TAKEAWAY: When I disagree with someone, I will slow down. I’ll try to steelman their points, separate the person from the idea, and ask questions as if I’m agreeing with them for the sake of the argument.

3) People love positive reinforcement.

It’s healthy to be able to do what my friend and I did—articulating areas of improvement and airing grievances. But he pointed out that hearing praise and appreciation from me just feels incredible.

The challenge is (especially for men I think) this can often sound cheesy.

Telling people what we love and respect about them and highlighting what they do really well…it takes practice.

I tell my friends I love them on the phone. I hug them. Sometimes it doesn’t feel natural. Sometimes they have no clue what to say. That’s okay.

I’d rather feel a bit corny than have my friends question how I really feel about them.

TAKEAWAY: Continue to consistently tell the people in my life what they mean to me and what I think they do well.

I encourage you to do your own feedback exercise with your friends!

More feedback

I’m in Philadelphia visiting two of my best friends.

Connor, Laura, Dill.

(This picture was taken last year.)

They hosted me yet again for a lovely weekend of fruitful conversation, laughs, and suburban Philly walks.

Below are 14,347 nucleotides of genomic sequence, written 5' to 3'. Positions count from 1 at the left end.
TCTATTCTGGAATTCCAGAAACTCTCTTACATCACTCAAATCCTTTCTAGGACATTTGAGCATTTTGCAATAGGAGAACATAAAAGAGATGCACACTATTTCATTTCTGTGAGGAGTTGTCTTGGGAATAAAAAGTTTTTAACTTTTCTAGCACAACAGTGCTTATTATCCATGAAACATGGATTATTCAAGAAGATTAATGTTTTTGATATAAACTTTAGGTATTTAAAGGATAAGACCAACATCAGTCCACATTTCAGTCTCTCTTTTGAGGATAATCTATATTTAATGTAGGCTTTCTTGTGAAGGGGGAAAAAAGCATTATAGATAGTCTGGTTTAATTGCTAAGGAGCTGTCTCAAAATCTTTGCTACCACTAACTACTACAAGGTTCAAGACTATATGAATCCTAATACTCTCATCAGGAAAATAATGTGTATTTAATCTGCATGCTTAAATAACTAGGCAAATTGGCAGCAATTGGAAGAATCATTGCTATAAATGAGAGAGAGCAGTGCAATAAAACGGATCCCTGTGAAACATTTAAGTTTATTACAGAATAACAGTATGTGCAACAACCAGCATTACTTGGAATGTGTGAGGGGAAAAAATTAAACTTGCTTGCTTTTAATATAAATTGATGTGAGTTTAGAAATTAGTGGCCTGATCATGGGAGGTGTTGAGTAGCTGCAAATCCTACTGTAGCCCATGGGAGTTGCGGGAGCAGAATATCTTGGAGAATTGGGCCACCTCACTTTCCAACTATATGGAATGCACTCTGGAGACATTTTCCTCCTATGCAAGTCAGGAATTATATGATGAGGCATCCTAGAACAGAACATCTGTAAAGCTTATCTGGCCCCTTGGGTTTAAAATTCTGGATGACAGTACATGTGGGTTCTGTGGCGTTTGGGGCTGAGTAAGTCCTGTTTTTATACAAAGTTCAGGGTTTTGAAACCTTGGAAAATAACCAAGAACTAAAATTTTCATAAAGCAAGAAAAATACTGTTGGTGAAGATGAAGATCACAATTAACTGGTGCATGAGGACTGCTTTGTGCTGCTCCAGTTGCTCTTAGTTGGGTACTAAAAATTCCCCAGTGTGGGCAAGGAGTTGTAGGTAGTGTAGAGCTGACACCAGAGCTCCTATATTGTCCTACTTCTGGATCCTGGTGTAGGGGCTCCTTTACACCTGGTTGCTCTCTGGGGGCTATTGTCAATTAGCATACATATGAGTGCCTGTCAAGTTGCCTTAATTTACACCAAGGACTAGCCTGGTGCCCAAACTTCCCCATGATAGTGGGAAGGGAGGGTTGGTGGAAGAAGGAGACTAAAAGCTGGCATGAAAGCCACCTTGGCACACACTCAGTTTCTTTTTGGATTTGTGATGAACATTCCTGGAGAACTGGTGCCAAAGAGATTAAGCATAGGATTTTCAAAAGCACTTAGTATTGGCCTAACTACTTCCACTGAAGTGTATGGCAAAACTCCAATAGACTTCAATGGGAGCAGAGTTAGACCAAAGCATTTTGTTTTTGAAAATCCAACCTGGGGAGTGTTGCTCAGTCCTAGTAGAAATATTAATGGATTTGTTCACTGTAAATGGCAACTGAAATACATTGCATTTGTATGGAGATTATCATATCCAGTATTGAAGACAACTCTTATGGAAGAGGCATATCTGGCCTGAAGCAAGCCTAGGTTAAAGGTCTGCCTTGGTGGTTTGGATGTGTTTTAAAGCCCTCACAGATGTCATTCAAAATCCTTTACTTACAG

One of the things my buddy and I did was a feedback exchange.

These can be tough. He even told me he was uncomfortable before he started diving into the things he wrote for me.

But I’ve done several of these now, and they have only led to…

• both parties growing/improving
• deeper connection
• intense gratitude

We had to answer these questions:

1) When have I hurt you?

2) What do you think would be most beneficial for me to improve?

3) What’s something you’d like me to know?

4) When have you been impressed by me?

5) What do you think I do better than most people?

On Monday, I’ll write about how it went and what I got out of it.

The Hustle

One of my 2022 goals is to expand my knowledge when it comes to the world of tech, startups, climate, and business.

This newsletter may be my favorite content I’ve ever subscribed to.

It’s free, it’s concise, and it’s wildly entertaining and informative.